Fourth World vol. 2: Dream Theory In Malaya
Aka-Darbari-Java / Magic Realism
Melody Maker, May 11th 1991
by Simon Reynolds
typo alert -- gameplan = gamelan!
Single of the Week
Melody Maker, 1990
by Simon Reynolds
SINGLE OF THE WEEK
JON HASSELL/808 STATE
Jon Hassell is an avant-garde composer who keeps an eye, or rather an ear, out for instictively/unwittingly avant-garde pop forms like rap and house. (He's described his astonishing album "City: Works Of Fiction" as "classical rap"). 808 State are a techno-dance production team who flirt with the avant-garde.Someone had the bright idea of getting them together, and the result is this radical remix of "Voiceprint" off the "City" album.
Hassell's original method of composition reveals how much of an affinity his way of working has with the sampling aesthetic. Having got his musicians to play six wildly different mixes of the track, he chose his favourite sections, drew up a complicated map between the segments, and programmed it into a computer. The result: "a mosaic in which each of the tiles is a spontaneous event", and a brilliant balance between improvisation and composition, seduction and alienation. 808 State have taken the abstraction process one step further, by sampling from a vinyl version of "Voiceprint" rather than remixing the original tapes. It's a radical reconstruction rather than a track underwrittn by a standard-issue 1990 groove.
The result is a richly evocative exercise in unspecific exoticism: you think of dunes, mosques, mirages, bazaars with their hubbub of foreign tongues and heady assault of pungent, unfamiliar fragrances. Hassell's trumpet calligraphy darts in and out of 808's techno-vistas, synths shimmer like a heat-haze. "Voiceprint" presents the city of the future as a fractal labyrinth of uprooted cultures that co-exist but never mingle. Single of the week, because it's a work of imagination, and it works your imagination.
This week, that's rare.
.... Another inspirational collaborator Eno hooked up with in 1979 was Jon Hassell, whose post-Miles, raga-influenced music Eno had encountered when the trumpeter-composer performed at the Kitchen that summer. Hassell’s knowledge of many forms of exotic ethnic sounds and his concept of “Fourth World Music” (hi-tech modernity meets pre-industrial tribalism) would be massively influential on My Life in the Bush of Ghosts. Indeed, at its inception that album was conceived as a three-way collaboration. Byrne recalls “all hanging out together, talking and exchanging records”. At his Tribeca loft, Hassell played Eno and Byrne field recordings on ethnomusicological labels like Ocora. The idea emerged that “we would hole up and make a fake ethnographic records, with the sleeve notes and everything,” says Byrne. “We’d invent a whole culture to go with it.”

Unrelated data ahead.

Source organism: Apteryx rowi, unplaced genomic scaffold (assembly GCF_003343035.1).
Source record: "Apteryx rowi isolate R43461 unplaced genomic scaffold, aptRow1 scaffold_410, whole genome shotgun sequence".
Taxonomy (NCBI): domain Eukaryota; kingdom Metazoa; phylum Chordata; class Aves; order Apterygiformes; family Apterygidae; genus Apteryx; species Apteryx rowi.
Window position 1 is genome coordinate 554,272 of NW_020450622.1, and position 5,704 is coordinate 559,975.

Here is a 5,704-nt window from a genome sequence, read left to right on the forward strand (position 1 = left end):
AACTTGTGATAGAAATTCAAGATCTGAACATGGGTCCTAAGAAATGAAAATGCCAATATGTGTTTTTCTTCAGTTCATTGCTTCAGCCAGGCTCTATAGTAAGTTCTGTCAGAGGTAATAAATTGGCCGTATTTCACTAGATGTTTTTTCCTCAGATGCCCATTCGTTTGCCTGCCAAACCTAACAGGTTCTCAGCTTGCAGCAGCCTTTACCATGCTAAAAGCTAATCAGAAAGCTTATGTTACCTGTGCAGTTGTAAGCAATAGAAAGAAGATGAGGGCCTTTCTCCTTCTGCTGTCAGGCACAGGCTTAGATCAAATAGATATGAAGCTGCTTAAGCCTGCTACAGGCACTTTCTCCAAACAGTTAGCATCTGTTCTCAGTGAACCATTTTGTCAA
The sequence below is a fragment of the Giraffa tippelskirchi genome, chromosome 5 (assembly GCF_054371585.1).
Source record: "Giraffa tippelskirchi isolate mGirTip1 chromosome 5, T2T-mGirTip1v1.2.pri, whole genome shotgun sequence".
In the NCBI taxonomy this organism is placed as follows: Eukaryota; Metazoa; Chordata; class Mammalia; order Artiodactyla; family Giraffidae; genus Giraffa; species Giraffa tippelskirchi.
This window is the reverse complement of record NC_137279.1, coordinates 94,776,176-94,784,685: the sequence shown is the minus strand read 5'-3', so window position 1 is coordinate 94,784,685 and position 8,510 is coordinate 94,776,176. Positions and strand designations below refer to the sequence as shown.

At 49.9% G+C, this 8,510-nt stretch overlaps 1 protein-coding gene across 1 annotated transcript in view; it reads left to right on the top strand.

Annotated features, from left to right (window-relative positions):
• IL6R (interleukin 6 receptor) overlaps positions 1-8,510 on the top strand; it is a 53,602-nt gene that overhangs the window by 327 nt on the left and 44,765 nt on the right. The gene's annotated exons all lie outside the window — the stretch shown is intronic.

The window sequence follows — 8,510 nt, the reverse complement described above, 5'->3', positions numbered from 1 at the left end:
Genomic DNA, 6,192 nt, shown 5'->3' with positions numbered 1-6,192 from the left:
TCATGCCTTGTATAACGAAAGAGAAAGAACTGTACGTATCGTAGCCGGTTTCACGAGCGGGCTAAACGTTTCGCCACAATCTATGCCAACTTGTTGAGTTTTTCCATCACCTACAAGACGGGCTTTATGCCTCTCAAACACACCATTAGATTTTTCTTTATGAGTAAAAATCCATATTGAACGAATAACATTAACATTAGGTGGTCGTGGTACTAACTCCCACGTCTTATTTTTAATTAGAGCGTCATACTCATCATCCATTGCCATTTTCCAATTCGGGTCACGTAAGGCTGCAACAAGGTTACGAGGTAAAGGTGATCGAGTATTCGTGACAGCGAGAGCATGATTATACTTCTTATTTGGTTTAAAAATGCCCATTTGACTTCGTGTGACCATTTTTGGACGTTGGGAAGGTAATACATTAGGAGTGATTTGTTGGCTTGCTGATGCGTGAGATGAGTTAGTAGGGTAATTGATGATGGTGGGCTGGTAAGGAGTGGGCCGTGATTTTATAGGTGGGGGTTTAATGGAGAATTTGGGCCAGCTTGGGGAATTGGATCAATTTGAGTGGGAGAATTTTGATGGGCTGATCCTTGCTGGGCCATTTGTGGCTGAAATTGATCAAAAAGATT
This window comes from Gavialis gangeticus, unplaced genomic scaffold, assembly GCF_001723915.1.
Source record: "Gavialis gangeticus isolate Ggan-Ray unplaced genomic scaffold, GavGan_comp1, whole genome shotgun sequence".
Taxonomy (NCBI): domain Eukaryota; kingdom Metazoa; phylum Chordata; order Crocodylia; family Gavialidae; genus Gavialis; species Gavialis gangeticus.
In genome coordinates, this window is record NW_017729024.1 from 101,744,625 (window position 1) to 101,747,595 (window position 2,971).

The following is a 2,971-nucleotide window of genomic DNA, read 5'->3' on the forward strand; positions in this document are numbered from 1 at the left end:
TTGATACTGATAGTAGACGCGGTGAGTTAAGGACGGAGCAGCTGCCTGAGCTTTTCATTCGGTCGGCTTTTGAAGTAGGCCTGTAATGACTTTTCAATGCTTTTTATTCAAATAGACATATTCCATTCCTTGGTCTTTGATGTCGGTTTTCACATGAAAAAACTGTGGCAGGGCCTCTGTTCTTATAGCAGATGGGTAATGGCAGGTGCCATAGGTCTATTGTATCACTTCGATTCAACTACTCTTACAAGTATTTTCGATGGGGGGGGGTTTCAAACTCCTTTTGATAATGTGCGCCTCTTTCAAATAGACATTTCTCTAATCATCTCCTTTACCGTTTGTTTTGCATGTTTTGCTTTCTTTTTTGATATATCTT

Both Hassell and Laraaji were present at the first sessions, in August 1979, for the album that became My Life in the Bush of Ghosts. Also contributing to the dense mix of sound was David Van Tieghem, whom Eno had seen doing a gizmo-based piece called A Man and His Toys at New Music New York, and two bassists: Tim Wright from DNA and Bill Laswell, then playing in a band called Zu (later to mutate into Material). Of these early sessions, Eno would later wryly comment that “what was so weird was that at first I thought I'd wasted my money. I just couldn't understand it at all.” But gradually, sculpting down “ this barrage of instruments playing all the time”, an audio-concept emerged: a “jungle music” sound, embedded in a spacious widescreen production he’d never achieved before. Profiling Eno for Musician towards the end of 1979, Lester Bangs got advance glimpses of the work-in-progress: “It sounds like nothing we've ever heard from Brian Eno before; like nothing ever heard before, period. The influence of the move to New York is unmistakable: a polyglot freneticism, a sense of real itching rage and desperation... It gives intimations of a new kind of international multi-idiomatic music that would cross all commercial lines, uniting different cultures, the past and the future, European experimentalism and gutbucket funk.”
Work on Bush-to-be was sporadic and at a certain point Hassell dropped out of the equation – a turnabout that enraged him to the point of making public accusations of being ripped off. He and Eno would reconcile fairly swiftly, however, resulting in the collaboration Fourth World Vol. 1: Possible Musics and the appearance, or rather apparition, of Hassell’s ghostly gaseous trumpet on the Remain In Light track “Houses In Motion”....